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New West’s 12th Street is gearing up for a day-long festival

The New Westminster street will be decked out with arts and craft stalls, food vendors, balloon artists and live music performances for the free event that’s expected to bring in about 5,000 attendees on July 24.
12th street
In April 2021, an Easter bunny toured the businesses on 12th Street, New Westminster.

In just over a week, 12th Street is set to transform into a buzzing hangout spot for a day. With two live music stages, and over 30 stalls featuring art and craft, home décor and apparel options, the street is all set to charm the community back to shopping at its businesses.

And the fact that they'll have the street closed to traffic for the event just goes on to show how serious they are about having fun.

The festival was a long time coming. The last time the community saw anything like it on 12th Street was about five years ago. Reportedly, there was a clash of dates between the 12th Street festival and the Uptown Live street festival in 2016, and while the latter did take place, the 12th Street event went into a long period of quiet. 

Then came COVID, quashing any plans to revive it. Although, last year, there was a mini version of the festival organized at the longstanding 12th Street joint The Thirsty Duck Pub, this year, the community will see an elaborate festival complete with art pop-ups, food trucks and live music (by bands such as We Found a Lovebird, 2 Days & Counting, Mike Van Eyes Band, and more).

“We know that we kind of went into a quiet mode for a while, but now, this [the festival] will help people to know what we have on 12th Street,” said Lavana La Brey, president of West End Business Association, and 12th Street Festival of the Arts coordinator.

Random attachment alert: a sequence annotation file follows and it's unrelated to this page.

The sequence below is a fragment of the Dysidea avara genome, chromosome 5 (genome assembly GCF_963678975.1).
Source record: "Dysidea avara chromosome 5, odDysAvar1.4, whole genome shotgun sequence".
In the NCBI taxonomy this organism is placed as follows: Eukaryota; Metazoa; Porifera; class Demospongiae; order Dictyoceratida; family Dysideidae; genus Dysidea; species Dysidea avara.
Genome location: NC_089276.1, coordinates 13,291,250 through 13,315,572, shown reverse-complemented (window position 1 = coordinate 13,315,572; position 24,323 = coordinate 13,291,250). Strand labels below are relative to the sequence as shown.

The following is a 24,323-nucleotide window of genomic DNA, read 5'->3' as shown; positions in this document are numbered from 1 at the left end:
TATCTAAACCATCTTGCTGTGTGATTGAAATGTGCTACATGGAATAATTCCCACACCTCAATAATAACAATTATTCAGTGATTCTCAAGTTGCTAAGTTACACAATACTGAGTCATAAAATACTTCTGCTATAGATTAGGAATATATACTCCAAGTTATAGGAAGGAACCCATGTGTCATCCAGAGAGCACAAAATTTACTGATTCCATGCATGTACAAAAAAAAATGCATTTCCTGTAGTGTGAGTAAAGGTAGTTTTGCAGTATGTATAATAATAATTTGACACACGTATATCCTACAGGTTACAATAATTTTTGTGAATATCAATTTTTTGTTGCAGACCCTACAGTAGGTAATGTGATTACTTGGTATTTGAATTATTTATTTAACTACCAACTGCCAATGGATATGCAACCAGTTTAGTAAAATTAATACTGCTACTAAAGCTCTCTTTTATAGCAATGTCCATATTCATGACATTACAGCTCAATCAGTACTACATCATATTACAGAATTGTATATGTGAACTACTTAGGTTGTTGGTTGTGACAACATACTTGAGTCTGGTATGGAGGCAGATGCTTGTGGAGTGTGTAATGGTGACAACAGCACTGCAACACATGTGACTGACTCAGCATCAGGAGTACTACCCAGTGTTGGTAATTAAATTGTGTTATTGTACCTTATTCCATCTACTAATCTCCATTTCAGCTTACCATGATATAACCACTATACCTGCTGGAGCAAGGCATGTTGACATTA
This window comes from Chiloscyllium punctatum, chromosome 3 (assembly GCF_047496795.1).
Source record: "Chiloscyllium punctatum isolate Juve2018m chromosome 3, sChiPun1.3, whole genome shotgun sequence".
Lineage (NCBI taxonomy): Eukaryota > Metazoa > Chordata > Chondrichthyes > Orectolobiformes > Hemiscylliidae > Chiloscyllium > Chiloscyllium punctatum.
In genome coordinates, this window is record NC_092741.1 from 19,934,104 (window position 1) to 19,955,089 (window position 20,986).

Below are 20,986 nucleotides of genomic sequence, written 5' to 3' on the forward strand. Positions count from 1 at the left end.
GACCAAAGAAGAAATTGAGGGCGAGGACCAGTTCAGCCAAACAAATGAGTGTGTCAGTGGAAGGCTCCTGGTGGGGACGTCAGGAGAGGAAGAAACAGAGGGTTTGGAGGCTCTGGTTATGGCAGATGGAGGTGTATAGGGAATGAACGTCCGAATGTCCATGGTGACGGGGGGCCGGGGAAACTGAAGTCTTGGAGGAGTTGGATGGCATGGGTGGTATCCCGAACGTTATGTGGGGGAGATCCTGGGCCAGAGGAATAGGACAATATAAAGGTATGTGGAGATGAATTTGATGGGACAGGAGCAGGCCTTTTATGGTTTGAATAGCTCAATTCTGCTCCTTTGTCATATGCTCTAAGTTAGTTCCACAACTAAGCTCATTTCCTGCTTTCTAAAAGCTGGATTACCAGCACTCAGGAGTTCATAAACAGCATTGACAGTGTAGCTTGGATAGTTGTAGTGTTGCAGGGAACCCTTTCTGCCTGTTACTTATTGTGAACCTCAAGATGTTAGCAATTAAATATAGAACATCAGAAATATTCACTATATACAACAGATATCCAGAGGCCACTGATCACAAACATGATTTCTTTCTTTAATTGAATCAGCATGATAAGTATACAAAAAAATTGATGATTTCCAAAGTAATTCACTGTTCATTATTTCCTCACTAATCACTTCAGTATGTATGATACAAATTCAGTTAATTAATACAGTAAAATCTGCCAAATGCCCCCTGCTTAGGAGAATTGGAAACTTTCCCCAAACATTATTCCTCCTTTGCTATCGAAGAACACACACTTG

The festival, La Brey said, aims to revive the businesses in the West End - of which there are a diverse many. “We have Lebanese food, East Indian food, donair places, Mexican, and Filipino food…” she added. 

12th Street bounces back from COVID lull

While many of the businesses did manage to survive through COVID, a few had to shut their doors. The pandemic, as for everyone else, proved tough for 12th Street business owners — many eateries limited their business to takeout, and salons and tattoo parlours continued with restricted services strictly on an appointment basis.

The city, said La Brey, did its part in helping businesses hang on — like building patios as an extension to the eateries to help keep them open. 

“It was a very, very sad time, I have to admit, but everybody wanted to make sure they were safe. So everybody followed the procedures.” 

But all that’s in the past now. On Sunday, July 24, 12th Street aims to bring in as many as 5,000 attendees, who can amble around the area at their own pace — browsing the watercolour creations by Black Crow Creative Passions, smelling the candles by Ollie & Co. or checking out Indigenous-inspired apparel designs by Shining Bear Designs.


There will be live music performances by the funk and blues band, Dem Boyz, and the folk rock group Cat Murphy Band, among many others. While the event would be a good opportunity to try out the local eateries, it wouldn't be a bad idea to grab an ice cream sandwich from The Brownie Bakers food truck or a box of empanadas from New West's Empanada Gal.

The festival, sponsored by Key West Ford, will take place between 11.30 a.m. and 5 p.m. on Sunday, July 24, at 12th Street. All traffic from Sixth to Eighth avenue will be blocked to create a car-free zone. 

Those interested in volunteering, or signing up as a vendor, can register on the 12th street festival of the arts website